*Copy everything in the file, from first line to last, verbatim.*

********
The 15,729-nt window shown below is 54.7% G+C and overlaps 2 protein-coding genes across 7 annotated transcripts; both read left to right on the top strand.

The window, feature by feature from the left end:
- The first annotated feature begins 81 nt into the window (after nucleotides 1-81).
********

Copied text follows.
The 15,729-nt window shown below is 54.7% G+C and overlaps 2 protein-coding genes across 7 annotated transcripts; both read left to right on the top strand.

The window, feature by feature from the left end:
- The first annotated feature begins 81 nt into the window (after nucleotides 1-81).